How to view XML source in Mobile Safari

I see a lot of XML code at Goodreads while working on their iOS app, but some time ago I realized I didn’t have an easy way to see the XML source of a given API response on the iPad. Incidentally, when I realized that I was in bed, and the iPad was the only device within my reach.

So I found this script on ravelrumba.com which worked fine for HTML pages, but not so much with pure XML content.

Being not a JavaScript expert, it took me a while to make the script work on Mobile Safari, but the following fix seems to do its job. The trick was to replace the usage of document.documentElement.innerHTML with XMLSerializer:: serializeToString(), which serializes a XML tree to a string.

Here’s the whole thing. Just add it as a bookmarklet on your Mobile Safari bookmarks bar:

javascript:(function(){var a=window.open('about:blank').document;a.write('
Source of '+location.href+'');a.close();var b=a.body.appendChild(a.createElement('pre'));b.style.overflow='auto';b.style.whiteSpace='pre-wrap';b.appendChild(a.createTextNode((new XMLSerializer()).serializeToString(document.documentElement)))})();

Steve Jobs

apple.com 2011-10-05 at 10.43.35 PM
apple.com 2011-10-05 at 10.43.35 PM

When Steve Jobs died, the world lost a complex visionary. The asshole who declared floppy disks obsolete in circa 1989. The weirdo that gave us the NeXT cube, with its absurd magnesium body, its beautifully architected OS and this obscure language no-one else was using, Objective-C. The man who gave a name to those strange devices called “MP3 players” that nobody was using, and who insisted on the necessity of single-button mice. Not forgetting the businessman unafraid to admit his LSD experiences.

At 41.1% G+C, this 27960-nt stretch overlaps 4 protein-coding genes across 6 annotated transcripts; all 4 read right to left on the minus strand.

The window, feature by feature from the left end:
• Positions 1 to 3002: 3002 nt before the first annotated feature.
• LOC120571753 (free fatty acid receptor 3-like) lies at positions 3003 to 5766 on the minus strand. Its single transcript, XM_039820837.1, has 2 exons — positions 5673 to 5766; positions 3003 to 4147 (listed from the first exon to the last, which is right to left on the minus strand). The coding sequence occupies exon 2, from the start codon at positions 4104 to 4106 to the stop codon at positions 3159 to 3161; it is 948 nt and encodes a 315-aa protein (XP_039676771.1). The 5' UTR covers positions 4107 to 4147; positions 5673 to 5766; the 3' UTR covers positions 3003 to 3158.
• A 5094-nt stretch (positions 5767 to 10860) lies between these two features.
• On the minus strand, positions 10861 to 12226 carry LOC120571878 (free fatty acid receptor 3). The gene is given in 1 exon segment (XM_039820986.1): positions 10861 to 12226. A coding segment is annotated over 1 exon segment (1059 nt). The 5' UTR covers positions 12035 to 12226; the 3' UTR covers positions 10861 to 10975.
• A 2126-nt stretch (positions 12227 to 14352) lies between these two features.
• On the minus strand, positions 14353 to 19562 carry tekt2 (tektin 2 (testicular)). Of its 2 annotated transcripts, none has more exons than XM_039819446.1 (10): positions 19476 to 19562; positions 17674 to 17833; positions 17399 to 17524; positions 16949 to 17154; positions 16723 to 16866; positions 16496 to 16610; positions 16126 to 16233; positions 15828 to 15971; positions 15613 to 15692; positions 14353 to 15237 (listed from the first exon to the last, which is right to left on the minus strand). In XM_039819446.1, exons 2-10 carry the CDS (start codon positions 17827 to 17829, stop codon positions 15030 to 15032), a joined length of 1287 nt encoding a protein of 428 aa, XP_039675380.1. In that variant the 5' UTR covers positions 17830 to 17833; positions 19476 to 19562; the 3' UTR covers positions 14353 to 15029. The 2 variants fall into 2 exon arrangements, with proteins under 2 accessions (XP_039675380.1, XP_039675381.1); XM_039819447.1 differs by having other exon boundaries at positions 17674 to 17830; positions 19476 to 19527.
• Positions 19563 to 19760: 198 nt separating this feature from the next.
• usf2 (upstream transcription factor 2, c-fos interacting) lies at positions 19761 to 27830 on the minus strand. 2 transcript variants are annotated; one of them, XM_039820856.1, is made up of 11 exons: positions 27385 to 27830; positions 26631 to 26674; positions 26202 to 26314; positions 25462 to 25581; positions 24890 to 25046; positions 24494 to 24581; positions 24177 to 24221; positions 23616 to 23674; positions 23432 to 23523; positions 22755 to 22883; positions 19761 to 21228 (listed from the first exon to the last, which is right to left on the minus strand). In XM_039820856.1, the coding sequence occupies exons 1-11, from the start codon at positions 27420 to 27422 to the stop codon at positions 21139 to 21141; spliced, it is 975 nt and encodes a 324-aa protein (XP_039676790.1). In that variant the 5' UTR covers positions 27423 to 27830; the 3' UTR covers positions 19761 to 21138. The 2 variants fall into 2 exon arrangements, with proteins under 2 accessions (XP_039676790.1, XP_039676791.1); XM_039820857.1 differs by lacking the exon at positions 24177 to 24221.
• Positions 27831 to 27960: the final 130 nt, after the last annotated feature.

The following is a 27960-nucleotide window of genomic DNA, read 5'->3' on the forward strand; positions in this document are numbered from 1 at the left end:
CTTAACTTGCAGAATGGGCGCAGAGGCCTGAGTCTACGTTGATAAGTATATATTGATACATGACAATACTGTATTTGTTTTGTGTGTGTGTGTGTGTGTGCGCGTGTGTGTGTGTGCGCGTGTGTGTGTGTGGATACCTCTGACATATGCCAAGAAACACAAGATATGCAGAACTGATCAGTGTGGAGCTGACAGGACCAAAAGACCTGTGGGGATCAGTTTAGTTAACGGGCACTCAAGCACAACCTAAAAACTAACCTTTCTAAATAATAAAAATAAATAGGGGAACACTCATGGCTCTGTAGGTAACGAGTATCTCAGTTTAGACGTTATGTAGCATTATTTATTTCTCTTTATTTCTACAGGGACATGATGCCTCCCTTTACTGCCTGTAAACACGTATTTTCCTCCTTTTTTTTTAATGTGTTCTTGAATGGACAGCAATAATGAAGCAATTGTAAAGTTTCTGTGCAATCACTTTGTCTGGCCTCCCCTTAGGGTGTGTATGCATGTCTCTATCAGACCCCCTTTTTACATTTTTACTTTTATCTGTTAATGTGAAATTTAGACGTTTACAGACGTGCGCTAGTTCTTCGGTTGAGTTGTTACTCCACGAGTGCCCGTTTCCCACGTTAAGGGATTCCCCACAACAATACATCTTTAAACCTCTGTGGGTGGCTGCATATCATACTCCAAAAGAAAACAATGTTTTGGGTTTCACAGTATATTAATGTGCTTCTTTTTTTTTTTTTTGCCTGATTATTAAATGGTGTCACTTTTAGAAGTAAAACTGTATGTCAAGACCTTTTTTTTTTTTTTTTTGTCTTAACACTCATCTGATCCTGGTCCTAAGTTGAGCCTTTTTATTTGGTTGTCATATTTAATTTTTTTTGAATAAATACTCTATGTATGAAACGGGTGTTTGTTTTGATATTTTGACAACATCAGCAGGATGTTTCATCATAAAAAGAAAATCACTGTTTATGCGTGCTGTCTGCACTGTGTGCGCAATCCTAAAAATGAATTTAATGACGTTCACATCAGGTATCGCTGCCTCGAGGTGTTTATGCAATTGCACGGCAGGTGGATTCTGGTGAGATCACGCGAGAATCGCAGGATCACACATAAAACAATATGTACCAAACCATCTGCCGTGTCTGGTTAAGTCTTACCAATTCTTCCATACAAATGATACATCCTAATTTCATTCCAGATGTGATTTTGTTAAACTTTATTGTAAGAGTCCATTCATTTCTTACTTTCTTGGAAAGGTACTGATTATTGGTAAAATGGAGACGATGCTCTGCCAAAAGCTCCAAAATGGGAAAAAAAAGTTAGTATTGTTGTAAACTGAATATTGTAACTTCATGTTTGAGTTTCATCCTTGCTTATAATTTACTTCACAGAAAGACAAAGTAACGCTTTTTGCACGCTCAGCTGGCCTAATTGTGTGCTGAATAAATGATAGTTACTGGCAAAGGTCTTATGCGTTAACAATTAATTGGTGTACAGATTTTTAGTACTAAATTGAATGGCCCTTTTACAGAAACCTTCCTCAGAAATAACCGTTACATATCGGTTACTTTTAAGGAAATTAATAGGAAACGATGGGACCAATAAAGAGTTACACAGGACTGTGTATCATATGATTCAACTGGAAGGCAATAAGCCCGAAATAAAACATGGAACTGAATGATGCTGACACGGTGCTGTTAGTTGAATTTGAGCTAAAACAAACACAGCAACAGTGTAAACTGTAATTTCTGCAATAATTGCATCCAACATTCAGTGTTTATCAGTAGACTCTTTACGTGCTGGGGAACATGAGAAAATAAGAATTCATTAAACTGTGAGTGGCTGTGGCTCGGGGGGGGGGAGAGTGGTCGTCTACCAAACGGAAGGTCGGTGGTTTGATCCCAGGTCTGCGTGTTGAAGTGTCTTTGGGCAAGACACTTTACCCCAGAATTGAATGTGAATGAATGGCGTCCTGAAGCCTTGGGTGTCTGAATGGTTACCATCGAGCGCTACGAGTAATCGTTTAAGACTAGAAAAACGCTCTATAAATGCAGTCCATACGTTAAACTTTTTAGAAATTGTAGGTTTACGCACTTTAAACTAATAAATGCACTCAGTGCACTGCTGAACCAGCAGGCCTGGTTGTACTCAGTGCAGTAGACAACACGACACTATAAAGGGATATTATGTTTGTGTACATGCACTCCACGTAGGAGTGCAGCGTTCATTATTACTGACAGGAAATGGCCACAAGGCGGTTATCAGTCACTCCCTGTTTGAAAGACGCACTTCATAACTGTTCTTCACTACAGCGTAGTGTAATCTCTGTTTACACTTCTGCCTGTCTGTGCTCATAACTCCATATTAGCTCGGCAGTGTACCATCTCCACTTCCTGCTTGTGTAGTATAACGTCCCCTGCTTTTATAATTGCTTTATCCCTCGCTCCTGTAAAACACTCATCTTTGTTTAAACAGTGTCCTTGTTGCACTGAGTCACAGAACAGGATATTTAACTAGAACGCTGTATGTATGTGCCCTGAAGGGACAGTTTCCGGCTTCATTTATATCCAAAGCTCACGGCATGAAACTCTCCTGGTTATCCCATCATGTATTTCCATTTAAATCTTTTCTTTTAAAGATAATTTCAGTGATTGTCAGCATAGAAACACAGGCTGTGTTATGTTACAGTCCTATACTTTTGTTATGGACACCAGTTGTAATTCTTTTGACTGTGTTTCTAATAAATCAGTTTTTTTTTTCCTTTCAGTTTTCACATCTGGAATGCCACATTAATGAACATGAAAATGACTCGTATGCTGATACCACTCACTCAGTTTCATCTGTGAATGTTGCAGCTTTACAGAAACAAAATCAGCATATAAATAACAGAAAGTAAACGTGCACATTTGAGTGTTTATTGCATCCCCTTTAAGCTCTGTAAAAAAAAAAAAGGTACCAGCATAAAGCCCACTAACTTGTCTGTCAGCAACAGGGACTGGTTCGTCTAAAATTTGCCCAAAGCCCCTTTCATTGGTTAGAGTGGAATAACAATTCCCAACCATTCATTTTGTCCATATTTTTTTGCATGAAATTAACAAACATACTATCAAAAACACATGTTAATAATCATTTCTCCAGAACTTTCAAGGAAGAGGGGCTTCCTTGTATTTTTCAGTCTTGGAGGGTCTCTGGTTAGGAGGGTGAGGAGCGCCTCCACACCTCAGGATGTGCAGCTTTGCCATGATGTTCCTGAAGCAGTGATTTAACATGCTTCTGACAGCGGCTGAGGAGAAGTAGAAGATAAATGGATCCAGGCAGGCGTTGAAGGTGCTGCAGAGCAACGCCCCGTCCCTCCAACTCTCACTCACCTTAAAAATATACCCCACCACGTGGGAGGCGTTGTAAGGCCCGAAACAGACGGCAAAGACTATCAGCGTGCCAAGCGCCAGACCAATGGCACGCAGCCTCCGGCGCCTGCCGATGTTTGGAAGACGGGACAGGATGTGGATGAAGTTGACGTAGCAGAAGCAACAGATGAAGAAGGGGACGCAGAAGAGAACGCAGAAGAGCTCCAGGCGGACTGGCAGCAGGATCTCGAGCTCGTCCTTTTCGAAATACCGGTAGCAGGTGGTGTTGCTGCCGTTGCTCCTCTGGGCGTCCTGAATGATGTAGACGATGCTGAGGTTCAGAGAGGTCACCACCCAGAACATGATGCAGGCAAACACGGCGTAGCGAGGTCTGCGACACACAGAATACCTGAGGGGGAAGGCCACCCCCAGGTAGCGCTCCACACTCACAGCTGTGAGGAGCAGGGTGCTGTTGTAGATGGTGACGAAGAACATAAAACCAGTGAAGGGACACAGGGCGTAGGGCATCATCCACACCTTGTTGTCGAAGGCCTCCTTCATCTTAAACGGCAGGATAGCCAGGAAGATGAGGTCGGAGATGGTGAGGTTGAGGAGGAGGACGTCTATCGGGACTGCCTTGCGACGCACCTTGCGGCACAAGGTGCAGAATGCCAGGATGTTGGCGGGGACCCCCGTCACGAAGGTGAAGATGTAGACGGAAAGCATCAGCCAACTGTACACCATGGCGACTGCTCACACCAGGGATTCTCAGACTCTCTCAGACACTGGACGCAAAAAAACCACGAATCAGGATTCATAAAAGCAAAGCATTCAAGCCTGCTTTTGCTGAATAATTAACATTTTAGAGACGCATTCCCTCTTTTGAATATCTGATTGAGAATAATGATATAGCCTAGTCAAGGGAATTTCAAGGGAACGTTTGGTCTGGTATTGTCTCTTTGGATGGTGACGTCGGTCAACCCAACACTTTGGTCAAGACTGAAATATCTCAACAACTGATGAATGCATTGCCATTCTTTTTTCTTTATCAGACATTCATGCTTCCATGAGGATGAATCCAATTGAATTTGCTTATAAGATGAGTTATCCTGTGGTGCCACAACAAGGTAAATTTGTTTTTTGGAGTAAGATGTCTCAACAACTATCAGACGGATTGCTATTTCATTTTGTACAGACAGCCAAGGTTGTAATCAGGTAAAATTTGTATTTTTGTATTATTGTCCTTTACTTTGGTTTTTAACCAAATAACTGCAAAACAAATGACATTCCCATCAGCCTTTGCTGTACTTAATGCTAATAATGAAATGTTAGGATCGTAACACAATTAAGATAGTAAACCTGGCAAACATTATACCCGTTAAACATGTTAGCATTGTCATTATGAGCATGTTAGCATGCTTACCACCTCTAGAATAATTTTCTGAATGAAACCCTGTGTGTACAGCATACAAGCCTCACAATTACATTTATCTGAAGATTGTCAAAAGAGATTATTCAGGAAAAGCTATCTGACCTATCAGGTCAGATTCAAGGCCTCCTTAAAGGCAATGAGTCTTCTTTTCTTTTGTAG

You don’t see too many people like that. More holistically, this guy made me understand that engineering and business can meet with art and idealism, and for that I am grateful.

GitHub love

I imported some of my open source code over to GitHub. I have to say I was surprised how easy and smooth the import went from my old svn repository. The whole history seems to have been imported nicely.

Beside importing SimpleTimer (my first Cocoa app: beware, its code might not be the prettiest!), this is the first release of CLutils, my collection of C/C++/Objective-C functions built over the years. There’s not much structure in it, beside subdividing it by deployment platforms (Mac OS X, iOS and cross-platform code) and OS X APIs (Carbon, Cocoa).

http://github.com/ettore/SimpleTimer/
http://github.com/ettore/CLutils/

FlashBuilder quirks

I ran into the following weird compile error recently:

compile error:
1071: Syntax error: expected a definition keyword (such as function) after attribute override, not protected.

in relation to the following code:


override 
protected function createChildren():void {}

The solution?


override protected function createChildren():void {}

Don’t even get me started.

Quickly rebuild your iOS app when Provisioning Profile expires